Freightliner trucks are known for their enormous towing and hauling capabilities. Although these trucks are generally very durable, they can still break down. However, preventing unexpected breakdowns is definitely achievable. Through a combination of preventive maintenance and careful inspection, you can ensure your Freightliner truck continues to run at peak performance and efficiency for years to come. To help you undergo this process, we’ve put together a series of steps that, if followed, will prevent unexpected breakdowns and save you money.
1. Performing preventive maintenance
In order to prevent unexpected breakdowns, you need to perform adequate preventive maintenance on a regular basis. Without being proactive about your maintenance, breakdowns happen. Take your tires as an example. Did you know heavy-duty tires account for a quarter of all roadside assistance calls and are the industry’s second most common DOT inspection violation? All because drivers fail to proactively maintain and inspect them. By performing preventive maintenance, you’ll prevent unexpected breakdowns and save yourself money.
Routinely inspect your tires
Check your tire pressure at least once a week, and if you’re going on a lengthy journey, check it even more regularly. Tires that are both underinflated and overinflated are more likely to go flat. It’s also a good idea to inspect your tires for uneven tread wear. If your tread is wearing out unevenly, chances are there’s an underlying problem that needs to be addressed. This symptom could be a sign that you need a steering alignment, a tire rotation, or even new springs. Many consider tires to be the ultimate indicator of problems, so keep an eye on them.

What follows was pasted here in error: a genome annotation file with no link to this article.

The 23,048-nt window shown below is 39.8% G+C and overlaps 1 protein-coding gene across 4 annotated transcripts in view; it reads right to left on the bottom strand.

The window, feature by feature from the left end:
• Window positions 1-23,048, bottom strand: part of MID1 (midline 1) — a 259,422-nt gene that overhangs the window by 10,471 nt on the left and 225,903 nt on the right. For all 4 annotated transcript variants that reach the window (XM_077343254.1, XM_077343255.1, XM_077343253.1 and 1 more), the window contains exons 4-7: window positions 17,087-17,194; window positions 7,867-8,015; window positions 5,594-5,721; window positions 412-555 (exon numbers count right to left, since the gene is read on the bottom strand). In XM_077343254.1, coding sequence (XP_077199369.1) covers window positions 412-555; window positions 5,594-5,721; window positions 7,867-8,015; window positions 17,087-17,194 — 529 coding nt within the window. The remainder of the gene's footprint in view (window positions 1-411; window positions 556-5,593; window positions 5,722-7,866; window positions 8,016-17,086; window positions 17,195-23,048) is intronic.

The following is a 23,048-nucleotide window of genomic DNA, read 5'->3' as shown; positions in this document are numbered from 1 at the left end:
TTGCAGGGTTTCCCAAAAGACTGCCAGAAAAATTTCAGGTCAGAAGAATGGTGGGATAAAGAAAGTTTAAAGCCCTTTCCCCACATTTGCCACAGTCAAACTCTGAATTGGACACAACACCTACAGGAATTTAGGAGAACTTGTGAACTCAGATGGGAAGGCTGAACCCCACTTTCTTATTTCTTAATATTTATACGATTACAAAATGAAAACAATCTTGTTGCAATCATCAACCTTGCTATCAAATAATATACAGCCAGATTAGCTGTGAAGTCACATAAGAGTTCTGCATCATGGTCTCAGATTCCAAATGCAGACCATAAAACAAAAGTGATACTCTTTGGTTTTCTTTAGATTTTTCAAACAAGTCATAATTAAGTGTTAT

Routinely inspect your slack adjusters
Routinely inspecting your brakes is one of the best ways to prevent unexpected brake failure. Be sure to inspect your slack adjusters on a regular basis, for they’re known to come in contact with road debris and contaminants on a regular basis. By ensuring there’s no damage to the boots, operating mechanisms, or seals, you’re significantly reducing the chance of an unexpected breakdown.
Routinely change your oil and fluids
Changing your oil and fluids is one of the most important things you can do on your heavy-duty truck. The vast majority of fluids in your vehicle either absorb heat or lubricate a component. Over time these fluids become less effective at doing their job. For example, your engine oil will gradually lose its ability to lubricate your pistons and camshafts, hence the need for routine engine oil changes. Fluids like your coolant, on the other hand, lose their ability to absorb heat, making your engine and other components overheat.
Examine your electrical system
Make sure you’re keeping an eye on your truck’s battery. Your heavy-duty vehicle’s battery is one of the most important parts of your ignition system. If it dies or is unable to be charged, your truck won’t start, meaning you’re stranded wherever you happened to stop. It’s also a good idea to keep an eye out for malfunctioning components, for that could be a sign of an electrical system fault. It’s also extremely important for you to load test your battery in the Spring and Fall, or every 6 months, to catch failures before they occur.
2. Don’t Overlook Critical Maintenance
Failing to maintain critical components within your heavy-duty vehicle is one of the leading causes of unexpected breakdowns. We understand that taking your heavy-duty truck off the road to get serviced can be a pain, but the consequences of unexpected breakdowns are worse. Be sure to perform the following maintenance items, for if you do, you’ll significantly reduce the chance of unexpected breakdown.